Do you weigh less than 175 pounds? More? Don’t know? Well, if you aren’t average (weight-wise, speed-wise or height-wise), then it is possible that the spring on your box-stock motocross bike is not right for you.
How can this be? That’s simple. Honda, Yamaha, Suzuki, KTM, Kawasaki and Husqvarna didn’t build the bike for you—they built it for a mythical person. That person is what they call the target audience. At Suzuki, that target audience is much lighter than the one that Yamaha aims for. So, it is likely that your shock spring was designed for someone else.
Have no fear. The MXA wrecking crew can tell you a simple way to determine whether your shock spring is too soft or too hard.
STEP ONE: SET YOUR RACE SAG
Setting sag is something that every rider thinks he can do but usually does wrong. Yes, you still measure from the fender to the rear axle (with and without your body on the bike)—and the difference between the two numbers is the race sag, but here are some more tips: (1) Do not measure the sag with the rider standing up. (2) Bounce on the suspension before measuring the sag. (3) Sit where you actually ride, not some dream position. (4) Measure in line with the arc of the rear wheel. (5) As a rule of thumb, set the race sag at 100mm (unless you have some track record that works better for you).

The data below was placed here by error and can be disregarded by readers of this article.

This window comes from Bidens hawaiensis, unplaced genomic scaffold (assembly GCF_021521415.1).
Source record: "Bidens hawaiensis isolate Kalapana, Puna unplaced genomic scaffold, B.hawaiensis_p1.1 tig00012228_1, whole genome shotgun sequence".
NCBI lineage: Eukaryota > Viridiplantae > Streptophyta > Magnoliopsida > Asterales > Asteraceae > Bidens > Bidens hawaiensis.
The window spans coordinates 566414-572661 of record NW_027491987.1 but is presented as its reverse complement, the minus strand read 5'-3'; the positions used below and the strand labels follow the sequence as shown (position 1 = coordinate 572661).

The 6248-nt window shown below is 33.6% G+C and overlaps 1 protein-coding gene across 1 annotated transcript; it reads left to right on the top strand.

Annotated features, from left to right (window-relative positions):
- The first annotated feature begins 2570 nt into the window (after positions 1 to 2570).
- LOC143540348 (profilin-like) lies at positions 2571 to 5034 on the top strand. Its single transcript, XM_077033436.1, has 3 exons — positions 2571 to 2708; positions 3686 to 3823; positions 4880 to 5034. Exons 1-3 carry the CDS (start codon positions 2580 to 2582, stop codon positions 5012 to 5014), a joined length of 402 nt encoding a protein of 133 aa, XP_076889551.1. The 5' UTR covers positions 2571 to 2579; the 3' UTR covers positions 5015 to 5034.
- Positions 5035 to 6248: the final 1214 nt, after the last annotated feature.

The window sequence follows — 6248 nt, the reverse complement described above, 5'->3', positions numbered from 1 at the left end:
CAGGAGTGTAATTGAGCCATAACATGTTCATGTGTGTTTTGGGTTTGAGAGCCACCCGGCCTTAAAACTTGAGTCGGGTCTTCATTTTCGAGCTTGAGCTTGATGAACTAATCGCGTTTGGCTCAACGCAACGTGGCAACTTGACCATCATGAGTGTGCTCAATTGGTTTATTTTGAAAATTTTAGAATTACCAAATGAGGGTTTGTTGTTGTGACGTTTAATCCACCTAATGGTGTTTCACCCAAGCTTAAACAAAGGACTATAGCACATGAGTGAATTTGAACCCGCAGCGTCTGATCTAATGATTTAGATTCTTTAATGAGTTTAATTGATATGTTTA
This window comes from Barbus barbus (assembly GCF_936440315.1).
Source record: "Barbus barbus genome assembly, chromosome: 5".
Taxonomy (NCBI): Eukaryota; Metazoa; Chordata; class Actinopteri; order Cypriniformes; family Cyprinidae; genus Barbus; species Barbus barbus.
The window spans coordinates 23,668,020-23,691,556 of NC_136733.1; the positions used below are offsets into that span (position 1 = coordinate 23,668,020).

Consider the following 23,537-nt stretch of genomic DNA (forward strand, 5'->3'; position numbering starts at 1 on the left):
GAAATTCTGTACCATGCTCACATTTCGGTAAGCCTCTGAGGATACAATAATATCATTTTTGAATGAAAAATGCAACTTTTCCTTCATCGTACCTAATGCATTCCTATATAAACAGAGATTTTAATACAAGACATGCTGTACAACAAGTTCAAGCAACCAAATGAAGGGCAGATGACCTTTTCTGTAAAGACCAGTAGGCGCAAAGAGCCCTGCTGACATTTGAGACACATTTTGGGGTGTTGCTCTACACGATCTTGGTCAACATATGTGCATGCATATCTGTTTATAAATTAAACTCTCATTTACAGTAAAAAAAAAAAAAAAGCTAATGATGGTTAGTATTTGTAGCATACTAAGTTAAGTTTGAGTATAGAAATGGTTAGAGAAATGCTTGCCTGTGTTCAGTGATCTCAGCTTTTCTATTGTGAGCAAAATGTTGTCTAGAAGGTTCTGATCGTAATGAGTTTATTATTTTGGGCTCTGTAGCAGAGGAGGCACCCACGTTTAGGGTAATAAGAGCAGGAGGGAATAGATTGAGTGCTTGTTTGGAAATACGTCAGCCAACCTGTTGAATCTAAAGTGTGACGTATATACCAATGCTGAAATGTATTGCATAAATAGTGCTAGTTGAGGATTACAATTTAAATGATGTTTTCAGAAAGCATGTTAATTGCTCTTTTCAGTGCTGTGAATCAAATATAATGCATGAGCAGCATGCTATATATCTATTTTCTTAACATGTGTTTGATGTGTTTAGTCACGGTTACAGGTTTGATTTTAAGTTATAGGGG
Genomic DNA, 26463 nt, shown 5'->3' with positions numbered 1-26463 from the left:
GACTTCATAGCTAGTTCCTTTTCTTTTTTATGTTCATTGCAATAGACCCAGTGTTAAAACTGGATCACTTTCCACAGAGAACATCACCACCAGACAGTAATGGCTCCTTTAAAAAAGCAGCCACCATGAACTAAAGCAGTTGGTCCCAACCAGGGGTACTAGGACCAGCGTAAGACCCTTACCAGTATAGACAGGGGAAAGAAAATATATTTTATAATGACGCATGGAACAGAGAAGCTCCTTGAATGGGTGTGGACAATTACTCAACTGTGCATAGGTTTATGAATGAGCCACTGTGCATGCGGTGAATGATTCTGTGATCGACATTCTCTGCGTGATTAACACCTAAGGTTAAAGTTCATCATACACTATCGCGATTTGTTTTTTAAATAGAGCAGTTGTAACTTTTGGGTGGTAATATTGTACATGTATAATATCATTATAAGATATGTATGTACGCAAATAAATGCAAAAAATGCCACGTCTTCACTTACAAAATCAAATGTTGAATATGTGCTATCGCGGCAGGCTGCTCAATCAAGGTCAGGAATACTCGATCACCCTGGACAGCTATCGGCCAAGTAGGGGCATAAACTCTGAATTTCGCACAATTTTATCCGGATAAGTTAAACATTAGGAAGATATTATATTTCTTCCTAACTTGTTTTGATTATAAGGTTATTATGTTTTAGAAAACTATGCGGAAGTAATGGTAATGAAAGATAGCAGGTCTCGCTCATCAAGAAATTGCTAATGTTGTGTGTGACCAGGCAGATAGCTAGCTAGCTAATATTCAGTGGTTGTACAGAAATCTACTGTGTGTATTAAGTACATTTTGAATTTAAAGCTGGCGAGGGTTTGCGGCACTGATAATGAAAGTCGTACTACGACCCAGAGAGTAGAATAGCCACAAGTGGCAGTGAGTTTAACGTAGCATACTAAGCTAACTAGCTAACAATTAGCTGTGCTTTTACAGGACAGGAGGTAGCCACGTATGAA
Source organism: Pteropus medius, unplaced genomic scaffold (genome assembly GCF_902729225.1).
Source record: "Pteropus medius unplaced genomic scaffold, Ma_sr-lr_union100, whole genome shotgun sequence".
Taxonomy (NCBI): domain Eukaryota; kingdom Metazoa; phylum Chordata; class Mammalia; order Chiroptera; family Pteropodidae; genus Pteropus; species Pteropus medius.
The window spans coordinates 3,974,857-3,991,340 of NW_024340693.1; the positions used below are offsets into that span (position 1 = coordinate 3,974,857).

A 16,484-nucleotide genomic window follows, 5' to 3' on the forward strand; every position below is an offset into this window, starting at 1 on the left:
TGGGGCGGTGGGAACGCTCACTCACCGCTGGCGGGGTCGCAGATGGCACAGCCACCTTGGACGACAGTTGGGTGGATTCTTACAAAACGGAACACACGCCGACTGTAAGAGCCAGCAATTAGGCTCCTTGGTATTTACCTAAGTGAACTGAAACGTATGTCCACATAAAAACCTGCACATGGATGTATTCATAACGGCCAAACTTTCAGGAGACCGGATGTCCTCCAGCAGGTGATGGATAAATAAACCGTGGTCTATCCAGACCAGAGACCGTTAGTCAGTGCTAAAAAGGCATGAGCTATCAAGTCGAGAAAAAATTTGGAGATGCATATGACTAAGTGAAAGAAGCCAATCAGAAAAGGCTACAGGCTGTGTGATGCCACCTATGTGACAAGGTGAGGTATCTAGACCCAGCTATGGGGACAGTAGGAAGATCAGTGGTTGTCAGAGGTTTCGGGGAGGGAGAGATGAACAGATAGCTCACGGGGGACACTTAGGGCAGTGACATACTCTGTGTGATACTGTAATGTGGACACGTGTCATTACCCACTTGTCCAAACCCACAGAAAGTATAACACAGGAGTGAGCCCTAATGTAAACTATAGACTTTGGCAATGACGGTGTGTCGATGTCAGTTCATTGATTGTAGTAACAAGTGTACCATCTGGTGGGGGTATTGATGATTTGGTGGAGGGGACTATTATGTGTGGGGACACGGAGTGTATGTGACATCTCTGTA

STEP TWO: GET OFF THE BIKE
Once you have the race sag set for your weight and riding position, you need to get off the bike and put it on the stand again. Once on the stand, take a new measurement of the distance from the rear fender to the axle (it should be the same as your original measurement, but it never hurts to double check). Now, take the bike off the stand. It is ready for step three.
STEP THREE: STATIC SAG IS THE IMPORTANT NUMBER
Static sag is a measurement of how much the bike sags under its own weight. Static sag can only be checked after race sag is set. With the bike sitting under its own weight on level ground, take another measurement from the fender to the axle. Now, subtract that unladened measurement from your bike-on-the-stand measurement. The difference will be the static sag number.
STEP FOUR: HOW TO CHOOSE A SPRING RATE BASED ON THE STATIC SAG NUMBER
Static sag should be between 30mm and 40mm on big bikes (125, 250 or 450). If you have more than 40mm of static sag, your shock spring is too stiff. That may sound wrong, but it is right. If you have less than 30mm, then your spring is too soft. It’s that simple to determine whether your shock spring is right for your perfectly toned and trained torso. Let’s recap:
(1) Set your race sag at 100mm.
(2) Measure how much your bike sags without you onboard.
(3) If it sags more than 40mm, go to the next softest shock spring.
(4) If it sags less than 30mm, go stiffer.
(5) If you are on the cusp, make a judgment call.
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